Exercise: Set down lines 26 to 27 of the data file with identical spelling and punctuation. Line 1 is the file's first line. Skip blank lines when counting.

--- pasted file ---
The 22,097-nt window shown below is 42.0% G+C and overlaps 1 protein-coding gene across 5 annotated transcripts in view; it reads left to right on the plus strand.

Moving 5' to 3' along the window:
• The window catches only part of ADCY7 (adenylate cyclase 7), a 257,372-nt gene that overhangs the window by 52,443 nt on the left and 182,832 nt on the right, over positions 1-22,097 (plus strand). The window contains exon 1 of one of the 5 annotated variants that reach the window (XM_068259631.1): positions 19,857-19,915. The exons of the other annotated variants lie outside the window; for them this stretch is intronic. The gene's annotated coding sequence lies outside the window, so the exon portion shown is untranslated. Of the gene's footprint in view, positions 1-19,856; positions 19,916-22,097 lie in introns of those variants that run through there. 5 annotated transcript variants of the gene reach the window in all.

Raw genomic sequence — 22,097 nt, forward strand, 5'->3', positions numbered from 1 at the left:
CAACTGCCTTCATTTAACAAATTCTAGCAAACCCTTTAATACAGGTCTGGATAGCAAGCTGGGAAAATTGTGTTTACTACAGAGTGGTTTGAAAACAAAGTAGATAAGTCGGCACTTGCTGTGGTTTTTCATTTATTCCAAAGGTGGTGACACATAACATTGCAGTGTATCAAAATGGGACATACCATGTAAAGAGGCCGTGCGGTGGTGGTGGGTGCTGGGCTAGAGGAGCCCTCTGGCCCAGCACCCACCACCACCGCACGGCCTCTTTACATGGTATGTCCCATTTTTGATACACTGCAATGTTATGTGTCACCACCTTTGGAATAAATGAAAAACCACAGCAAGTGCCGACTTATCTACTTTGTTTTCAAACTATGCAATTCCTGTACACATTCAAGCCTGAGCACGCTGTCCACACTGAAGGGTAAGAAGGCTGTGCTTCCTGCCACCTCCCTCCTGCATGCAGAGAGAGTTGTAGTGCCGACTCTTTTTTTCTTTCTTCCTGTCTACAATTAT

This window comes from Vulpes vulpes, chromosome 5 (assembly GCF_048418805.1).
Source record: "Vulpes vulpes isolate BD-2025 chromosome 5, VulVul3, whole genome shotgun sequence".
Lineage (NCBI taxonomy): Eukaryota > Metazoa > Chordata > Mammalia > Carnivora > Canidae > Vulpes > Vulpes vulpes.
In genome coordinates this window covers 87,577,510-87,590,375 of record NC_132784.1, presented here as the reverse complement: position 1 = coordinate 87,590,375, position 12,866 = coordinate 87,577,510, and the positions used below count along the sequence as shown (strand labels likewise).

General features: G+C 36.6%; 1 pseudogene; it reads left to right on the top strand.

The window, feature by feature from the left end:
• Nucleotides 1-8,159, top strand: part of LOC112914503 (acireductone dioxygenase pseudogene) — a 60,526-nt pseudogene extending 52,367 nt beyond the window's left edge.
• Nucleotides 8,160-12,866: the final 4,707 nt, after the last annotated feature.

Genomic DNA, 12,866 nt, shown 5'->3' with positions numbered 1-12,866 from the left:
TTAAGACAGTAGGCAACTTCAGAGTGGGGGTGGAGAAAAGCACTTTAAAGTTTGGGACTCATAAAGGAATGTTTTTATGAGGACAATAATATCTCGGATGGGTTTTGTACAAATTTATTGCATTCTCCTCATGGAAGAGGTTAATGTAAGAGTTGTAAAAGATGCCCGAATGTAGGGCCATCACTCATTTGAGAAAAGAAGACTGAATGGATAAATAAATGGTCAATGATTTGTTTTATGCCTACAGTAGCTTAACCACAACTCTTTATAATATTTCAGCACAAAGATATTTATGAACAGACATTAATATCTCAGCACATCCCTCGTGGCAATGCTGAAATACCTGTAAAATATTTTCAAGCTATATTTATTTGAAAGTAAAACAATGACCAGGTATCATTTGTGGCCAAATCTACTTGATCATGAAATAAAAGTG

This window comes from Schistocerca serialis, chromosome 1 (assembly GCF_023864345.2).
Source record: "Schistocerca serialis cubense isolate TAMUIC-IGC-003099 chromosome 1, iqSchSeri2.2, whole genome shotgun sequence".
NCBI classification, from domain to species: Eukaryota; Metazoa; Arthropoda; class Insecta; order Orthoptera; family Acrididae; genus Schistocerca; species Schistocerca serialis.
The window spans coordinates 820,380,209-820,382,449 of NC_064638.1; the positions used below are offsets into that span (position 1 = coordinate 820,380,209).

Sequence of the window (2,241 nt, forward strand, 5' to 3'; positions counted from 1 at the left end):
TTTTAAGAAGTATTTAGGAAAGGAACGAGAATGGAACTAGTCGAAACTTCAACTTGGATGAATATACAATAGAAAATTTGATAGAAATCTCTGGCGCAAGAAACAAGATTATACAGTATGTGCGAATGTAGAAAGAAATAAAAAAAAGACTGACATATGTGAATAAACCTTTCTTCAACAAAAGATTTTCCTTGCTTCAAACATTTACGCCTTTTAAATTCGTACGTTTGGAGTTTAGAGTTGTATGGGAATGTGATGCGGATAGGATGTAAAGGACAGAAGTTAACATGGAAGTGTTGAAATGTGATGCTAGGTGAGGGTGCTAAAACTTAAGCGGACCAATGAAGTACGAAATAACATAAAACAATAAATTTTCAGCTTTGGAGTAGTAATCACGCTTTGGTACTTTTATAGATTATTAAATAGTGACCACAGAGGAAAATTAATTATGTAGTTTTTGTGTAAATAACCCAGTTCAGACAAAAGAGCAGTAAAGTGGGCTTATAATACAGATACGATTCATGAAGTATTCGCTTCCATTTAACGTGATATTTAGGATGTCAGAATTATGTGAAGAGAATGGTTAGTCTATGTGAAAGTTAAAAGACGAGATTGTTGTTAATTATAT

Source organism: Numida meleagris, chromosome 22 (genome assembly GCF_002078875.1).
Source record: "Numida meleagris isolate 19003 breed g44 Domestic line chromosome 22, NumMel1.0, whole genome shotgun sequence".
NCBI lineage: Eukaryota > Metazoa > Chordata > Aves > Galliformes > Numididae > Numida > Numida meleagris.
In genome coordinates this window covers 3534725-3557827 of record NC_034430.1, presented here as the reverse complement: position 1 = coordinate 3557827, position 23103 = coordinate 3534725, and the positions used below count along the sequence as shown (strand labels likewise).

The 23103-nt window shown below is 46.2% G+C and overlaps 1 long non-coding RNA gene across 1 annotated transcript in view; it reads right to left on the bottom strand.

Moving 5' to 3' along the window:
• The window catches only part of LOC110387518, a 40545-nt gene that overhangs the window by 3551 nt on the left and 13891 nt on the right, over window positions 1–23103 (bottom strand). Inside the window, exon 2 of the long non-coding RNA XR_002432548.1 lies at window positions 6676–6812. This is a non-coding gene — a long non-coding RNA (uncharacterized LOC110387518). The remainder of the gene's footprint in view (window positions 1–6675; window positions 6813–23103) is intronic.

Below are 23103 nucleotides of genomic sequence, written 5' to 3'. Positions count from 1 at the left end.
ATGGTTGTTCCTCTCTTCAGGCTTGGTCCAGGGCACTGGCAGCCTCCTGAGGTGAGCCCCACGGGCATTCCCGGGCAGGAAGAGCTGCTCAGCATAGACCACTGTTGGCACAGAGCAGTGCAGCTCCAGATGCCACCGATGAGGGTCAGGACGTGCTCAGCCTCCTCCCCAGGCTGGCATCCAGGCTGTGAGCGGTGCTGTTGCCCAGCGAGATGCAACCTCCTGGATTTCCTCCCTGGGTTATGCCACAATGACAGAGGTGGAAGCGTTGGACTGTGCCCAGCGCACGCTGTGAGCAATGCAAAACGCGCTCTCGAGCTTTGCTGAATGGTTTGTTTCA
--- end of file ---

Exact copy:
The 23103-nt window shown below is 46.2% G+C and overlaps 1 long non-coding RNA gene across 1 annotated transcript in view; it reads right to left on the bottom strand.

Moving 5' to 3' along the window: